Building Back Better? Dubious Strategies to close the SDG Financing Gap

By Isadora Jahanfar Tholin*

With less than eight years left to 2030, countries around the world are struggling to even come close to fulfilling the Sustainable Development Goals (SDGs) and a huge part of why has to do with financing. More specifically, USD 3.3-4.5 trillion per year is needed to close the so-called financing gap. There are several reasons why this massive gap exists. First, states are not living up to their commitments of contributing 0.7% of their GNI towards Official Development Assistance (ODA) – a type of financing aimed at economic development and welfare of developing countries. Second, when the SDGs were being negotiated in 2015, Member States agreed that the private sector too would have to contribute to financing development. But here is where it gets tricky: private capital owners are not accountable to anyone if they choose to not invest, and as University of London professor Ulrich Volz, among others, highlighted at a meeting on financing for development during this year’s HLPF “hoping for private capital” to finance the gap, will not be enough, instead there needs to be structural change. While little can be done to combat the accountability problem of private investors, efforts have been made to stimulate private corporate actors to invest in sustainable development anyway through – the buzzword at this year’s ongoing HLPF: social impact bonds (SIBs).

What Are Social Impact Bonds?

If the name sounds confusing it’s probably because it is. In fact, they are not bonds in the traditional sense of government or corporate-issued instruments, but actually ‘pay for success’ contracts in which a socially conscious investor can choose to invest from a portfolio of projects to boost development in a wide range of areas, including education, social welfare, employment, health, environment and food security. The project relies on set project-based measures of success which an independent evaluator will monitor throughout the set timeframe. If and only if, the project has met the agreed goals set by the end of the project timeline, the investors receive their initial investment together with agreed upon returns from the government.

So what is the problem with SIBs? First of all, many of these projects are tackling issues that fall within the category of human rights, specifically economic and social rights. Robust sustainable development is contingent upon states being able to invest in their social infrastructure, not owing money to private investors looking for profit. SIBs are part of a trend that is contributing in doing the opposite. Second, there is a real issue in trying to quantify progress related to economic and social issues, such as welfare and education, because these are intangible and complex processes. Relying on a set of metrics to measure social development has already been widely criticized. Third, we need to remember that even the most compassionate private capitalists in the end are driven by profit, not goodwill. In free market logic, it is therefore only rational for investors to be investing in projects with a track record of reaching the pre-set goals. By implication, this means that stakes are high for the most vulnerable groups in society which might require an ‘unattractive’ project investment with little chances of reaching the set goals in a given time period.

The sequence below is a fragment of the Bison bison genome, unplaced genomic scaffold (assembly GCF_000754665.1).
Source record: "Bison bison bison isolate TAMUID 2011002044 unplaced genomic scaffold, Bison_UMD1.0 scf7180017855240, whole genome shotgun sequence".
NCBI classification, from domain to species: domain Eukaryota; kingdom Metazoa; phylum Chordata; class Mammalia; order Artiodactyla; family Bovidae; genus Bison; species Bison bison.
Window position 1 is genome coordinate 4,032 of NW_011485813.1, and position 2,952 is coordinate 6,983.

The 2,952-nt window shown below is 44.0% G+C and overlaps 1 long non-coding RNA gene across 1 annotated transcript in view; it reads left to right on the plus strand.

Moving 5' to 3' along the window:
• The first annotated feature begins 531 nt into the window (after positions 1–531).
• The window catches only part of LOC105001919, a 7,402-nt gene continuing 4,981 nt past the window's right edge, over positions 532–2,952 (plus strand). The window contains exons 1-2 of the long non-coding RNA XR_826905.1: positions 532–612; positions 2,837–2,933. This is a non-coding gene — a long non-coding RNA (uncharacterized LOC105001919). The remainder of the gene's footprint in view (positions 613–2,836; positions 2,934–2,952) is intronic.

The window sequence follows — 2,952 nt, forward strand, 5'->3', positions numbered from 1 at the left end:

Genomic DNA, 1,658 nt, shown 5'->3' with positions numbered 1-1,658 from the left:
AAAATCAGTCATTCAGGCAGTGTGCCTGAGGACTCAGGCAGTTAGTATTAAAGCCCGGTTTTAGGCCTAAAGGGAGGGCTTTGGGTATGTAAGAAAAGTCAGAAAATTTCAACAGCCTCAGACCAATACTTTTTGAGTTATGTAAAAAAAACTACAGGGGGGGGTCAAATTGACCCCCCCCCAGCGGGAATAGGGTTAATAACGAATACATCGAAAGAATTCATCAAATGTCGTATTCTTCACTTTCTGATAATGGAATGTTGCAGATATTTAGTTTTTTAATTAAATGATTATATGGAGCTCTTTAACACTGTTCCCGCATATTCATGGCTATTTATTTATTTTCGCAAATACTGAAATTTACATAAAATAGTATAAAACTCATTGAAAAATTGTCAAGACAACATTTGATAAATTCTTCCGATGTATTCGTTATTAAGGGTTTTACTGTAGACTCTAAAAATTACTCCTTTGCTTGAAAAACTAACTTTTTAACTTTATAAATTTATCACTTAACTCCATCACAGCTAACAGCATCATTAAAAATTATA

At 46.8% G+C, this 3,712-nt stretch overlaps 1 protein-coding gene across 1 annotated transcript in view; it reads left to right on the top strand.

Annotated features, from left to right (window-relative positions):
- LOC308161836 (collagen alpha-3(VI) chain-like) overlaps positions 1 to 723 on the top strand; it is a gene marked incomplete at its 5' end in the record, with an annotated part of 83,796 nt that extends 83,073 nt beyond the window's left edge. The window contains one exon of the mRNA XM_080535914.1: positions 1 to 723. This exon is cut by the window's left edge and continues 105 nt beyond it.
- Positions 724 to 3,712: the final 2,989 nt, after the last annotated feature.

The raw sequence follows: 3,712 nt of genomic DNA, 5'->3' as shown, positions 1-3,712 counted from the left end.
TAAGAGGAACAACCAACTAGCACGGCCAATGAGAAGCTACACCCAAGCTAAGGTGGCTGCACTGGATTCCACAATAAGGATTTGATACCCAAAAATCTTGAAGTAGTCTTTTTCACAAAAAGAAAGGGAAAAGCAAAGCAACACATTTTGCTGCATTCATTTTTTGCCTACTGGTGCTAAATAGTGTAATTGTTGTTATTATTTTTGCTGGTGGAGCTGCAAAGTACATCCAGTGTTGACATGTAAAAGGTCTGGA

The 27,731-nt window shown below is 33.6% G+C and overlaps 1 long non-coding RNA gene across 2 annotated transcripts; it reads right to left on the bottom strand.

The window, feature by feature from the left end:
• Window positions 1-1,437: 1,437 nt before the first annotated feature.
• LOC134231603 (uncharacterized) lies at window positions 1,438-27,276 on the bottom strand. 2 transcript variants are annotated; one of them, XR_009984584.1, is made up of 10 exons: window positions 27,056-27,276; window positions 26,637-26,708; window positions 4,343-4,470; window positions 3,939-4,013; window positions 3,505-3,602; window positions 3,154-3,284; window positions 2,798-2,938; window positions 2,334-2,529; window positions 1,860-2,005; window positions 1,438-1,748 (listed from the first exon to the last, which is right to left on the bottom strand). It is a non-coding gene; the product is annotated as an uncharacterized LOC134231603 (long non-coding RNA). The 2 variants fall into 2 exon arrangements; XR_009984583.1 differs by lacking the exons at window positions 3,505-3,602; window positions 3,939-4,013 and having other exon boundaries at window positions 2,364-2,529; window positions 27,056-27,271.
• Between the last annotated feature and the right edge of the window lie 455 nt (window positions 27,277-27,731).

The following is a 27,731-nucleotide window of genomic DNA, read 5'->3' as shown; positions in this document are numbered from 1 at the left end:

Financializing Rights—A Contradiction in Terms?

As many critics have pointed out, these social bonds are essentially fictitious commodities and a way to depoliticize social welfare and financialize rights. Framed in this market logic, access to education and health care now become commodities and transfers power from sovereign states to private investors (mostly) based in the Global North. This financing instrument threatens countries’ right to choose which development strategies are best for them.

Finally, the looming paradox lies in that while various UN agencies, such as United Nations Development Programme (UNDP), encourage SIB implementation to finance the SDGs, the instrument itself reinforces the existing power relations that the SDGs and the 2030 Agenda supposedly seek to change, with their transformative dimensions and risk putting into further debt the many developing countries that already struggle with a debt crisis that has worsened since the pandemic.

It is unsustainable and dangerous to assume that private capital benevolently will step up and bridge the financing gap in debt ridden countries and SIBs as a financing instrument are a step in the wrong direction. What is needed is robust public capital, as well as reform and the re-focus of the multilateral development banks in order to achieve long-term robust sustainable development. Structural change is needed, and reliable, public capital is our best chance to fulfill the 2030 Agenda and for developing countries to achieve sustainable development.


* Isadora Jahanfar Tholin is a graduate student in International Affairs at The New School.

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